The point about Operational Expenses is similar: we can construct very clear matrices that show you how SaaS is only as expensive or less than in-premise or (Aaaargh!) development. But that misses the point: what Opex value do you put on something that GROWS with your business, just ahead of your need?

Honestly, when we come up against a prospect that talks of this comparison, we walk away. Because you can't argue Cost issues against Value issues.

  • Feb 2009, Salesforce.com became the 1st enterprise cloud company to hit $1 billion in annual revenues. In near future, do you foresee any India based Cloud Provider dominating the global IT space?

I don't know what “near future” means - remember that SFDC took five years and over $ 100 MN to become MARGINALLY profitable, ten years to get to 1 BN. If the question is: "Do I see an India-based Cloud provider hitting $ 1 BN in ten years?", the answer is an unequivocal Yes. And by the way, I believe we (I mean Impel CRM) can do that in less time than that! :)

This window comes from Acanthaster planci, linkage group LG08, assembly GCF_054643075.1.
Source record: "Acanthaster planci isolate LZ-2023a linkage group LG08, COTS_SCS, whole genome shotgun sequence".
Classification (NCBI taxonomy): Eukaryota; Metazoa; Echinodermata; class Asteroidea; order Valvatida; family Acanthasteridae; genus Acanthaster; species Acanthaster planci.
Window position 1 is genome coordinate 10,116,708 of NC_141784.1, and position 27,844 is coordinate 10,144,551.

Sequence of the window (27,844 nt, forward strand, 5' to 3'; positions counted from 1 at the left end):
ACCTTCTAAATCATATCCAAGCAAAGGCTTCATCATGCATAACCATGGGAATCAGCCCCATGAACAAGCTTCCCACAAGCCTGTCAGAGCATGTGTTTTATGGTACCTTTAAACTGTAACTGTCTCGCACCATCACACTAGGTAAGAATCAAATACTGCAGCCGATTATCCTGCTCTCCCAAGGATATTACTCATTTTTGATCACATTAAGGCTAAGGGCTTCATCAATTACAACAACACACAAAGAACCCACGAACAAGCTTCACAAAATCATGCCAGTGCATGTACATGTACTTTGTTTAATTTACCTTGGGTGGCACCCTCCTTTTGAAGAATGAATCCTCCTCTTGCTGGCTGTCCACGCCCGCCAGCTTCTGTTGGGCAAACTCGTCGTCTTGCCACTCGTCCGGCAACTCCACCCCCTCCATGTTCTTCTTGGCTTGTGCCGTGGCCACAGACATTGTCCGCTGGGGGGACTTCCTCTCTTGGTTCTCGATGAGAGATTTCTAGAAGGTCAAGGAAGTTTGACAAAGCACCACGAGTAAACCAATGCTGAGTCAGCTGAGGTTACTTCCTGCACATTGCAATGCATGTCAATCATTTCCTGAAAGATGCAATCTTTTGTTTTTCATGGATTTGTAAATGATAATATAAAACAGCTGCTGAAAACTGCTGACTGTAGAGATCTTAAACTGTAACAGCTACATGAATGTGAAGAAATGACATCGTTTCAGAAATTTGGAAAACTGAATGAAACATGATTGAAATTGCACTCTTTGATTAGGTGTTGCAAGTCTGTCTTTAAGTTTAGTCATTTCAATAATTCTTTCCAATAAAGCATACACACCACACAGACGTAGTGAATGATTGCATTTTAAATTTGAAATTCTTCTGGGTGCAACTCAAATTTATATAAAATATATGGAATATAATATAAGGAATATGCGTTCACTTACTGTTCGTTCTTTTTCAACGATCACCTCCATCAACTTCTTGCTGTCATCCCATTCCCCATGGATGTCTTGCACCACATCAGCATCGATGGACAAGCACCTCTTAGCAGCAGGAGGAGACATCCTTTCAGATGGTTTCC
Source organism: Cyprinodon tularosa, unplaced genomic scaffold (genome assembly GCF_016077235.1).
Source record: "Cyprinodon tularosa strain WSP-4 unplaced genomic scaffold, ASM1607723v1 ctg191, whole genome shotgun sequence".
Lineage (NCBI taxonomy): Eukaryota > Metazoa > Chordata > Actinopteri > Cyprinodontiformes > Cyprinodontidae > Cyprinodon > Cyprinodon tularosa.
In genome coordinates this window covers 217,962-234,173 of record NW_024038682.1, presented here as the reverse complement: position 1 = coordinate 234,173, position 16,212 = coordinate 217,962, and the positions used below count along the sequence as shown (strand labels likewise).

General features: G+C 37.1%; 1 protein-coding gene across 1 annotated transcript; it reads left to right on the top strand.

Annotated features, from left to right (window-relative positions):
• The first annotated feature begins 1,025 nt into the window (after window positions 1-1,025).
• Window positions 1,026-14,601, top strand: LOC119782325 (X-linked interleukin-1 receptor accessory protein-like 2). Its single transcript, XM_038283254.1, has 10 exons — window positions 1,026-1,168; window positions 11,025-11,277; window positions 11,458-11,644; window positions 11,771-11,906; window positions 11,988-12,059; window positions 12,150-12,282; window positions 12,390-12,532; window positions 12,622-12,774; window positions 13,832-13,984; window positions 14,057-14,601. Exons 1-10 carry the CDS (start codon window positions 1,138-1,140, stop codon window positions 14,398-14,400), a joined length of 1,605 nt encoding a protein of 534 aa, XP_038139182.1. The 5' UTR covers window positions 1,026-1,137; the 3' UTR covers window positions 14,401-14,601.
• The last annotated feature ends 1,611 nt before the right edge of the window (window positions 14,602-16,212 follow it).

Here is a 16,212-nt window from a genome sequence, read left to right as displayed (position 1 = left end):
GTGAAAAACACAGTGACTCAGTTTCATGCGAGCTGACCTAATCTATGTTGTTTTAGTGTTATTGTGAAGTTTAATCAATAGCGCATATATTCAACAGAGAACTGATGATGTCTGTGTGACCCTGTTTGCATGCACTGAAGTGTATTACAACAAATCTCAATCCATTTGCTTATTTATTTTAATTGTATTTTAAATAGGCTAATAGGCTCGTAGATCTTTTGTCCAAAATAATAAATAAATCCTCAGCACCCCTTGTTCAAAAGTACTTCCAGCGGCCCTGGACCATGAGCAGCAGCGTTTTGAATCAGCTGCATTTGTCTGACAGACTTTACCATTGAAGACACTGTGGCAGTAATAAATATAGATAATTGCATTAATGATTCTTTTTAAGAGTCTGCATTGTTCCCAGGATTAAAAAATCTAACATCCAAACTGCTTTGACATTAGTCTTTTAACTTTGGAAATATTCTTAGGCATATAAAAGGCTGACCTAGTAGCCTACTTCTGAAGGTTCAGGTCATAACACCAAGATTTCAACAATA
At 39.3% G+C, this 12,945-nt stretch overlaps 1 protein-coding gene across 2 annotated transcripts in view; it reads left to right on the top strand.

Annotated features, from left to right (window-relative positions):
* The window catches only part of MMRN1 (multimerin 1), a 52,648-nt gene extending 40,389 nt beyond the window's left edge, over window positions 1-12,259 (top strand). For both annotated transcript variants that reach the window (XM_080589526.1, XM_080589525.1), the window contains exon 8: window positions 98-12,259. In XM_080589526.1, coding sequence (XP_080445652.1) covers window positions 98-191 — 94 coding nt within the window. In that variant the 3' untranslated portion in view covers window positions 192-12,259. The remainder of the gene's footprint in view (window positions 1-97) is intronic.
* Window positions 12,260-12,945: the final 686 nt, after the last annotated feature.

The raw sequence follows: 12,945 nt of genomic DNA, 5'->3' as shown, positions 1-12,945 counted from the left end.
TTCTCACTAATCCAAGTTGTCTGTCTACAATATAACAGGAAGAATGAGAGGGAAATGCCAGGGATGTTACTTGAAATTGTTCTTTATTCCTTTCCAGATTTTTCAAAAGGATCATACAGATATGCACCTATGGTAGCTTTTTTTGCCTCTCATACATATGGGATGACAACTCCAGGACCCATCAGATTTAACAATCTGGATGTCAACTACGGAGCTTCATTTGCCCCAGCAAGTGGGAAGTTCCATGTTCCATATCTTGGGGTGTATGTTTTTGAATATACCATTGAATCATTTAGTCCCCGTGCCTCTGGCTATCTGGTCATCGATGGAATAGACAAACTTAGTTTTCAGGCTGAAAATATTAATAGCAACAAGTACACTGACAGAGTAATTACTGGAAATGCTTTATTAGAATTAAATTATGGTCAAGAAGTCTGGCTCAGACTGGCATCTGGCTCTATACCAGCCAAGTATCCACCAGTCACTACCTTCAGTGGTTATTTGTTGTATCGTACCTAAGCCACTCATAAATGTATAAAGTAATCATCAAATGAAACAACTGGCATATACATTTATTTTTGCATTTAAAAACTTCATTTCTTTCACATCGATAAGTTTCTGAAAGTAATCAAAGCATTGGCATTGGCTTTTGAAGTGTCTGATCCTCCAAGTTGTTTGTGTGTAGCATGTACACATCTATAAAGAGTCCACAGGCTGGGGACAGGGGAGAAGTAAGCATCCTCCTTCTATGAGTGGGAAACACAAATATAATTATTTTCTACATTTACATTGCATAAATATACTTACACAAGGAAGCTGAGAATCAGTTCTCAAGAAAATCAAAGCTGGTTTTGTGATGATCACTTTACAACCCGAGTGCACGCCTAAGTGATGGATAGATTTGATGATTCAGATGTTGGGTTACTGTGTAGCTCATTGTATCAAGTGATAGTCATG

Techno-Pulse wishes Kishore & his team  All the Best…

Related Cloud Computing Articles at Techno-Pulse

Thursday, April 8, 2010

Develop Cloud based SaaS Applications on Wolf Platform


Techno-Pulse hosts Sunny Ghosh, Director Wolf Frameworks, in an exclusive e-Mail Interview on Cloud Computing Services in general & PaaS in particular.

Sunny is responsible for developing & evangelizing the business model embedded inside the WOLF Platform. A subject matter expert in software application platforms, he brings tremendous working experience with Enterprises/SME's from more than 35 countries and is a seasoned startup specialist. A COBOL, RPG, CL programmer by origin, with strong career foundation with Motorola, sunny started his career in the Telecom domain & holds an honors degree in Mathematics with specialization in Competitive Product Strategies, Intellectual Capital & Software Business Management from NSRCEL, IIM-Bangalore. A voracious reader, core committee member of the prestigious CII - Knowledge Management Community of India, he has published series of papers on how Digital edge empowers large Diasporas & communities, “Mobilizing knowledge management towards digital rights” in assistance from World Bank & UNPAN and dreams of a world filled with choice, service, freedom and optimism.

Q & A…

  • PaaS (Platform as a Service) is a relatively new concept; May be there are not more than 10 well known PaaS providers in the world. What made you dare to think beyond IT services & outsourcing – the prevalent trend in India?